That's what Louise and Clark had been doing. After spending nine hours apart during the work day, engaged in various activities and conversing with numerous people, they'd return home to summarize a combined 18 hours of life experiences into 18 seconds. Granted, the instant Clark arrived home wasn't the ideal time for them to connect and explore. They found the best time for them was after they put the children to bed, but before they began to nod off.
Some couples need to be more flexible with scheduling their share time. But you don't have to be legalistic about the frequency or length of your sharing time. Daily is a recommendation, not a requirement for success. Try starting with three sharing sessions per week, and go from there.
2. Ask thoughtful questions. Once you've set aside a sharing time, what next? Ask creative questions to jump-start conversation. Start with this: "What are two things that happened today, and how did you feel about them?" The description of feelings here is as important as the event details. Here's another good one: "Is there anything you read, heard, or saw today that made an impression on you?"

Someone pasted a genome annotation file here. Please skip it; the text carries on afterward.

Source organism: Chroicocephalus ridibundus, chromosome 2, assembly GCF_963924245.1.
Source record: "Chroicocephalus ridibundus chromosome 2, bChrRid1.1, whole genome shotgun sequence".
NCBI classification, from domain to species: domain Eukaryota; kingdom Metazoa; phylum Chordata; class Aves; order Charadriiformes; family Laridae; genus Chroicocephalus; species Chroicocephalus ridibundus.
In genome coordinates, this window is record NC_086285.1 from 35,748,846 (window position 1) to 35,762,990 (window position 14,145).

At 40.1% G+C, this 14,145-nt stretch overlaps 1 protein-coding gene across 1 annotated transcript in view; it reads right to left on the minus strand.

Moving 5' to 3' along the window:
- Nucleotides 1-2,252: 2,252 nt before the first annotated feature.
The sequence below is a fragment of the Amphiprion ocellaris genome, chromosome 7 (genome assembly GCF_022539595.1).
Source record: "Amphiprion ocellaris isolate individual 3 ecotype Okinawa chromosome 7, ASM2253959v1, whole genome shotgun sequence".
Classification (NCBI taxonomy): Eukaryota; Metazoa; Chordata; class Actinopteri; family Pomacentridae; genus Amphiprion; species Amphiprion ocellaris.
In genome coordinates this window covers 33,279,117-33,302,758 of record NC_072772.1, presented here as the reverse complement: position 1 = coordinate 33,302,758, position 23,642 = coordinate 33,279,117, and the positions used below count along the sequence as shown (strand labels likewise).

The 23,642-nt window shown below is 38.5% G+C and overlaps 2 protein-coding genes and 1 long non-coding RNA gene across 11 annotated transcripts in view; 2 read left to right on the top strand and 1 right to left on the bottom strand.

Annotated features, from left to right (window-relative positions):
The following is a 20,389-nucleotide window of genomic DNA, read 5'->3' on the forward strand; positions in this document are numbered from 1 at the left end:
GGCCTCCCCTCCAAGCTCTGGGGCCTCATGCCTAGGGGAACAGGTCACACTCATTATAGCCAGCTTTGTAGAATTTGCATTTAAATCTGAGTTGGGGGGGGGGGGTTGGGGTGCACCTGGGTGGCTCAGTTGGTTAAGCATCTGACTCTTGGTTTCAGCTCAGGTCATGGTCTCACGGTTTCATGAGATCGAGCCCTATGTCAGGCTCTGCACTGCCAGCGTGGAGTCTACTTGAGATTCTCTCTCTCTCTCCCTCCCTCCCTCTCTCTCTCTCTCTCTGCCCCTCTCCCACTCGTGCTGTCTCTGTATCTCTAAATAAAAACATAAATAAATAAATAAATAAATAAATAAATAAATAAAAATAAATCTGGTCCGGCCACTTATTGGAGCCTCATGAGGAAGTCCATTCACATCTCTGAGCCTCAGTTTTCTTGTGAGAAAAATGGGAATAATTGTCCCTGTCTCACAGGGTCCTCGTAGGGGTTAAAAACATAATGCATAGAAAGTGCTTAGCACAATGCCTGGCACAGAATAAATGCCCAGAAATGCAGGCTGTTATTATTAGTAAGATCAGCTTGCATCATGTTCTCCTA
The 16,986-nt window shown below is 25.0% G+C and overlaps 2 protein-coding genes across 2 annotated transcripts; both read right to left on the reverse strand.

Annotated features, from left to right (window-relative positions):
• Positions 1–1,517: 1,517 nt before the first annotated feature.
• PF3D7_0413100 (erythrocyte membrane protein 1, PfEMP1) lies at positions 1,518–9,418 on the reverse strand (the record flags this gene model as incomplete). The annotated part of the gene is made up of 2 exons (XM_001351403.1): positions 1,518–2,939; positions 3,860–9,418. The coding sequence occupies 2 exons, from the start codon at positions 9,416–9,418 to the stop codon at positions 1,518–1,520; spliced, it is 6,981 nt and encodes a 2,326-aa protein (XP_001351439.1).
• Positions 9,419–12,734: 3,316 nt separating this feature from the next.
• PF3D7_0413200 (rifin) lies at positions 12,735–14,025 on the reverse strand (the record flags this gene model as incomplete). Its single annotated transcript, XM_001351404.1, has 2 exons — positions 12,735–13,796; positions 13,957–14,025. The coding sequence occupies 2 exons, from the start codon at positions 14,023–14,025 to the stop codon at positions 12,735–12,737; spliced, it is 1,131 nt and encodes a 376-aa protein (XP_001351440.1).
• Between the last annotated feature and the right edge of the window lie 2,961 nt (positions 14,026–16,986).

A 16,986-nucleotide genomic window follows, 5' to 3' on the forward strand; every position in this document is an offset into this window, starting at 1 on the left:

3. Plan new experiences. Fresh experiences move couples out of the settler routine. Life and relationships can become stale because routines become ruts. Husbands and wives need special moments not only for the actual enjoyment of those times, but for the anticipation as well.
We all need things—such as a concert, a play, or a weekend vacation—to which we look forward. Without special events or activities on the horizon, we drag ourselves through the day and through the week.